- 1The opinion generally held of someone or something; the state of being regarded in a particular way: pollution could bring the authority’s name into bad reputeMore example sentences
- I would have you executed for your crime, but it would bring me into bad repute with my countrymen.
- In a separate attack, Chanel's Web site was defaced by an attacker calling himself ‘TheRegister’, which we are somewhat concerned may bring our name into repute.
- There is Pittsburgh, of grimy repute, recently named the most livable U.S. city.
- 1.1The state of being highly regarded; fame: chefs of international reputeMore example sentences
- Berni Searle's emergence as an artist of international repute coincides more or less with South Africa's first decade of democracy.
- Visits took in her favorite galleries, museums, and, inevitably for a bibliophile of international repute, the British Library.
- Several singers of international repute made or consolidated their early reputations with the company, which continues to provide a training ground for young Welsh singers.
verb(be reputed) Back to top
- 1Be generally regarded as having done something or as having particular characteristics: he was reputed to have a fabulous houseMore example sentences
- By the time the companion exhibition catalogue was written, however, he was devoting nearly all his time to concert-party paintings, and his works were reputed to increase attendance at the all-night events.
- Abramovich, who is reputed to have excellent connections in the Kremlin, is now in the process of selling off his controlling interest in Russia's largest aluminium enterprise.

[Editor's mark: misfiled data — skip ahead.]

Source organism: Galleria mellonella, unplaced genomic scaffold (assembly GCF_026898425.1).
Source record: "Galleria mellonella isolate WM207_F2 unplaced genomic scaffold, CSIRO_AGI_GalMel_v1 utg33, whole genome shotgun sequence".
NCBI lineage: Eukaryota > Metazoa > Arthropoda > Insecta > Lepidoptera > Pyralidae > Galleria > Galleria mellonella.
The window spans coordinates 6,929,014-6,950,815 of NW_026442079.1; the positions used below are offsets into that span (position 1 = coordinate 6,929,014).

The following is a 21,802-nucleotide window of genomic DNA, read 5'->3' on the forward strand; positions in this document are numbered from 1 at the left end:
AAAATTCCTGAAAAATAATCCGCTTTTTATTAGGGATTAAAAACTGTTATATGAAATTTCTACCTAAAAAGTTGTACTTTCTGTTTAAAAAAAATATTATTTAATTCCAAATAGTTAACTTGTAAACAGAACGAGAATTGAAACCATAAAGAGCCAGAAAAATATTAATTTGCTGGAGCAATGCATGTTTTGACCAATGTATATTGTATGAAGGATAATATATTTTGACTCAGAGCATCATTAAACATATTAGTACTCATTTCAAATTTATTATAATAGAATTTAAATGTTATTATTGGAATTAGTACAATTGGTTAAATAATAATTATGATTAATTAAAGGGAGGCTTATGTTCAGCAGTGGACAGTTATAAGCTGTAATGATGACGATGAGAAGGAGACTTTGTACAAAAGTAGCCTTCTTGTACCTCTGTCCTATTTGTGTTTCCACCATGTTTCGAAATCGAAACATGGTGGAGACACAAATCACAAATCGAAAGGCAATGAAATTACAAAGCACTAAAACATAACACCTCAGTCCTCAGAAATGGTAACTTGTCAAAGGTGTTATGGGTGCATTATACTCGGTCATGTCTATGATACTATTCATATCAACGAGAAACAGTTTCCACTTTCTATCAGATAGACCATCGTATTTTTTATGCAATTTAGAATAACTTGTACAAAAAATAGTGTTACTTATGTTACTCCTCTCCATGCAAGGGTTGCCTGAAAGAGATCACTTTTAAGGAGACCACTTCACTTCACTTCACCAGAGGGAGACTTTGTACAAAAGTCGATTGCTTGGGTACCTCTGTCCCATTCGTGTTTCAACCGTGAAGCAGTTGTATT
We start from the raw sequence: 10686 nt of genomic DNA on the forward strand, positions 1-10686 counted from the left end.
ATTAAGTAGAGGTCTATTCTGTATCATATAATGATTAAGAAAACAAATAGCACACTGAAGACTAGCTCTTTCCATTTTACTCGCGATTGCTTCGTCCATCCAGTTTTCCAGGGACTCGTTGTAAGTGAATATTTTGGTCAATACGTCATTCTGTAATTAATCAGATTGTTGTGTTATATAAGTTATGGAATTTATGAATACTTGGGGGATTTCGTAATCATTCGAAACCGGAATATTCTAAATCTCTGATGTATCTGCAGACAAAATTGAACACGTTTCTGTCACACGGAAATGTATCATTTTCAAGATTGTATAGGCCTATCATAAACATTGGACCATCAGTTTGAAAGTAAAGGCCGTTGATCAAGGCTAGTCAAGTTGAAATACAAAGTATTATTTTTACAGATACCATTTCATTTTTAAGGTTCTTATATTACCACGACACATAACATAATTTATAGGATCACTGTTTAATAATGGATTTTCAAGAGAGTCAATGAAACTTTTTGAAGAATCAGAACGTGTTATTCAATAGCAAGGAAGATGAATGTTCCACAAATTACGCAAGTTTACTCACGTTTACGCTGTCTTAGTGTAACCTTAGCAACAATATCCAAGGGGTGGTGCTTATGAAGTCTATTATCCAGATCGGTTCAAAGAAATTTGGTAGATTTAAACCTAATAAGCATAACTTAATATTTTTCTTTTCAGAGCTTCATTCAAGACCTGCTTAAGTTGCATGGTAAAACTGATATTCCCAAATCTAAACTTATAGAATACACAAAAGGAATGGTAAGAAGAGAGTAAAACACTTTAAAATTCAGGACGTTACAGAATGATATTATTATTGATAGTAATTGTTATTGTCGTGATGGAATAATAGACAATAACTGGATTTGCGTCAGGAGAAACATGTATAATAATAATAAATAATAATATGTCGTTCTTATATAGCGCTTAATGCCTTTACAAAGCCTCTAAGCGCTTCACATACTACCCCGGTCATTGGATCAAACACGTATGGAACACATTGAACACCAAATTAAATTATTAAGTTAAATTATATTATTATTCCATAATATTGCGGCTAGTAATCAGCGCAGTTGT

- In Italy, Tiramisu is reputed to be an aphrodisiac.
- 1.1 (usually as adjective reputed) Be generally believed to exist or be the case, despite not being so: this area gave the lie to the reputed flatness of the countryMore example sentences
- Secular Americans may be further discomfited to learn that their government's top lawyer is reputed to believe that tabby cats are satanic.
- When Cromwell came from Youghal and gazed upon the spectacularly beautiful Suir valley, he is reputed to have declared, ‘Now there's a land worth fighting for’.
- Moreover, those who ruled abroad often occupied the lower half of the sociocultural ladder in Britain, and were frequently reputed as ne'er-do-wells and superfluous men who presumably couldn't hack it back home.
- 1.2 (usually as adjective reputed) Be widely known and well thought of: intensive training with reputed coachesMore example sentences
- Thanks largely to shameless self-promotion in his autobiography, a vivid and amusing account written in the vernacular, he is one of the best documented and most widely reputed Mannerist artists after Michelangelo.
- The portrait, reputed to be the most widely reproduced photograph in the world, has come to symbolize not just the ideals of the Cuban revolution but of revolution in general.
late Middle English: from Old French reputer or Latin reputare 'think over', from re- (expressing intensive force) + putare 'think'.